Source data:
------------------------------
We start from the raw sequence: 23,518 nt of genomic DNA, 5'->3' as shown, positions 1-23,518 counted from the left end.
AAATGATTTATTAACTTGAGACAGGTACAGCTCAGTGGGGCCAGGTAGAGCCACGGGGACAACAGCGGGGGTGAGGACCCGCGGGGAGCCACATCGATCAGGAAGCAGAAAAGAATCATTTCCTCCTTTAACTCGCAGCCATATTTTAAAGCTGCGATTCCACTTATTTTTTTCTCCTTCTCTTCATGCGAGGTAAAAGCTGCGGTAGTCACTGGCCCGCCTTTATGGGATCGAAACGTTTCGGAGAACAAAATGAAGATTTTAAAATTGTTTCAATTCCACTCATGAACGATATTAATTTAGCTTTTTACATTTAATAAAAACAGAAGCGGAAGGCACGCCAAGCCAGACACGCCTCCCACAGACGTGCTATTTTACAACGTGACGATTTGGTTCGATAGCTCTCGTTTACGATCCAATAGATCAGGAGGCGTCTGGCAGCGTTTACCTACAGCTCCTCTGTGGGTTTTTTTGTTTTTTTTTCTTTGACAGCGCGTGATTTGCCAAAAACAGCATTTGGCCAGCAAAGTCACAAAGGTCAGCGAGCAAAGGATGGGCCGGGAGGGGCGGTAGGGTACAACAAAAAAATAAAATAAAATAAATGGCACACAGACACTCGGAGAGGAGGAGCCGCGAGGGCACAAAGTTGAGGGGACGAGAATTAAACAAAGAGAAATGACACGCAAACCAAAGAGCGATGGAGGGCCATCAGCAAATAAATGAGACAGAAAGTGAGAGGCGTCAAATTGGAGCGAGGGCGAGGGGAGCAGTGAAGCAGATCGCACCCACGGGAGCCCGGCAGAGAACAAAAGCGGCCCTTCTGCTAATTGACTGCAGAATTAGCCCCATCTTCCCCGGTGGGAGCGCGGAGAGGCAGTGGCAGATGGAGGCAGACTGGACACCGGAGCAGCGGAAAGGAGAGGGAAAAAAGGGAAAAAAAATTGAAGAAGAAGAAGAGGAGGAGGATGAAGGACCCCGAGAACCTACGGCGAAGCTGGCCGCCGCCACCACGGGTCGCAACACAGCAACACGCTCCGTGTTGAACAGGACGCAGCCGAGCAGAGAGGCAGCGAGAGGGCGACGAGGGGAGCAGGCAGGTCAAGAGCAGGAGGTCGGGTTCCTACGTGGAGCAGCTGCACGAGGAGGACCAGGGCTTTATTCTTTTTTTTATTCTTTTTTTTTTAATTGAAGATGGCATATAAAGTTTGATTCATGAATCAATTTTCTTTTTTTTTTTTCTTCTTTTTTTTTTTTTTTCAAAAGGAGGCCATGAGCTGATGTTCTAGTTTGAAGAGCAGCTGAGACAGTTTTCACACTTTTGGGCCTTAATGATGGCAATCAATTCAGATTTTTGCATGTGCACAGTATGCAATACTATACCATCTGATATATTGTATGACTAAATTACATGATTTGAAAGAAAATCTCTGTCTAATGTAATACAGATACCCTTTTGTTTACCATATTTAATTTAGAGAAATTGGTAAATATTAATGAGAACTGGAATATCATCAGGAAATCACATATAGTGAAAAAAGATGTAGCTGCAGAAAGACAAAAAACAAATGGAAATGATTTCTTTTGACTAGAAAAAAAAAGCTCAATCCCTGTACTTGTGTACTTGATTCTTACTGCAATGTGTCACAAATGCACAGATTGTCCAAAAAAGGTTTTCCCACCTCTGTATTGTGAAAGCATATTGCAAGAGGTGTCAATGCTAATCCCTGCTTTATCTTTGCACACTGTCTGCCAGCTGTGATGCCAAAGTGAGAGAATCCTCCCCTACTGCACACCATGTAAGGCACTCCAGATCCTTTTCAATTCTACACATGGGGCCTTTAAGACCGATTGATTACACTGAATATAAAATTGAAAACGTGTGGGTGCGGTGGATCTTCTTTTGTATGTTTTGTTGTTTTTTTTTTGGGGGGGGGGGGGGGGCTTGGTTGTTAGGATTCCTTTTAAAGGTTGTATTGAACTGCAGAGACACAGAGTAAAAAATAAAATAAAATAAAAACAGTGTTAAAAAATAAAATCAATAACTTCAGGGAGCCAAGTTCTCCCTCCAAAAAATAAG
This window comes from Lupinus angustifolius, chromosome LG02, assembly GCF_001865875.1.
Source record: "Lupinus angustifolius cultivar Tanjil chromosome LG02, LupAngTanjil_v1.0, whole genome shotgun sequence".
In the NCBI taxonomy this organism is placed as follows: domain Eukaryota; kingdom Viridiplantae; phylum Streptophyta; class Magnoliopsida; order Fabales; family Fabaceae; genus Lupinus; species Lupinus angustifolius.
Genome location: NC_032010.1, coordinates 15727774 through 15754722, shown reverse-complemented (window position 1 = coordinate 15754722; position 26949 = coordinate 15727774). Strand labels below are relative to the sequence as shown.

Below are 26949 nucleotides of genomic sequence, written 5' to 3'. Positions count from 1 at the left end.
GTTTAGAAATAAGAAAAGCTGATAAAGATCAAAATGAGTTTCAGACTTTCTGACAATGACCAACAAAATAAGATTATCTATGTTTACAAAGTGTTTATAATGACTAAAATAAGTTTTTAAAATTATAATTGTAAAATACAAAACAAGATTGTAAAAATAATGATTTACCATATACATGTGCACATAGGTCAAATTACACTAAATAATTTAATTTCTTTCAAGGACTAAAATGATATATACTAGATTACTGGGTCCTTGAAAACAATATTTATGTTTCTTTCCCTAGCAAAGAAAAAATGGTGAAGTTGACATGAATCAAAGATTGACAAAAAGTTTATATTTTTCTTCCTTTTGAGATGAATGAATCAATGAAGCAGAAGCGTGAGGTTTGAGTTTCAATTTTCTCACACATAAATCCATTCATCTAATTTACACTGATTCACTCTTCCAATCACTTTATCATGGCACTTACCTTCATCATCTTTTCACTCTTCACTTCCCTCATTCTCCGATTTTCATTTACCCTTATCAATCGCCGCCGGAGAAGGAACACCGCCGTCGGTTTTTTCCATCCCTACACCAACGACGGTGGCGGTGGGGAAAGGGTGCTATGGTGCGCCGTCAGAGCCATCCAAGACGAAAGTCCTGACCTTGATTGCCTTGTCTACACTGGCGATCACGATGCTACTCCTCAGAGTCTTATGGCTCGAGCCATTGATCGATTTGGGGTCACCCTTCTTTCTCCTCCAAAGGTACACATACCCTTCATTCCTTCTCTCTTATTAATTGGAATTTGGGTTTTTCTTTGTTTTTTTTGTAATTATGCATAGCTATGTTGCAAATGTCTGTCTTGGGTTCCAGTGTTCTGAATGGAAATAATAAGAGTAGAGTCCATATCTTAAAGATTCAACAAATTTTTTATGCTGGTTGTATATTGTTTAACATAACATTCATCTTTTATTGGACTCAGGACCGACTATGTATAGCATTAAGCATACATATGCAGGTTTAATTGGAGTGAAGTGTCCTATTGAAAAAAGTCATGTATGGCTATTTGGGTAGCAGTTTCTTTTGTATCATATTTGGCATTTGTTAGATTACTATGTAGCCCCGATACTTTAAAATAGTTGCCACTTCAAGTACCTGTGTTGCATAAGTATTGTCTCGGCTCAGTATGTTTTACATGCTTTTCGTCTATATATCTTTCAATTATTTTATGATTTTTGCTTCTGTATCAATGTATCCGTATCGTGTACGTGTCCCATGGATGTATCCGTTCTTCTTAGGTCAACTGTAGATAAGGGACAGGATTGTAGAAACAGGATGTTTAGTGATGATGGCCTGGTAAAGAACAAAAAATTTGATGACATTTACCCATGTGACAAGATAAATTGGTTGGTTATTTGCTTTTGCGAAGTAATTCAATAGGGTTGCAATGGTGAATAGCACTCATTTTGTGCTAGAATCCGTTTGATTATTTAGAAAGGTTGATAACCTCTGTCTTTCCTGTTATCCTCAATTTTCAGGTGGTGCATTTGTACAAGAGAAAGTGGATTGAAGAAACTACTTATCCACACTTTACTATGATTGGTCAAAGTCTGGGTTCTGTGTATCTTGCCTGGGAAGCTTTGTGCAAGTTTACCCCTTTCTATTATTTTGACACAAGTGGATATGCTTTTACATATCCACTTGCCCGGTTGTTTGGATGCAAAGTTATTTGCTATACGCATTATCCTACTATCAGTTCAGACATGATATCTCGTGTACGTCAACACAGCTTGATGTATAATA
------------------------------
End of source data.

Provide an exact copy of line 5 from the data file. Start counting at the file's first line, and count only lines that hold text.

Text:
In the NCBI taxonomy this organism is placed as follows: domain Eukaryota; kingdom Viridiplantae; phylum Streptophyta; class Magnoliopsida; order Fabales; family Fabaceae; genus Lupinus; species Lupinus angustifolius.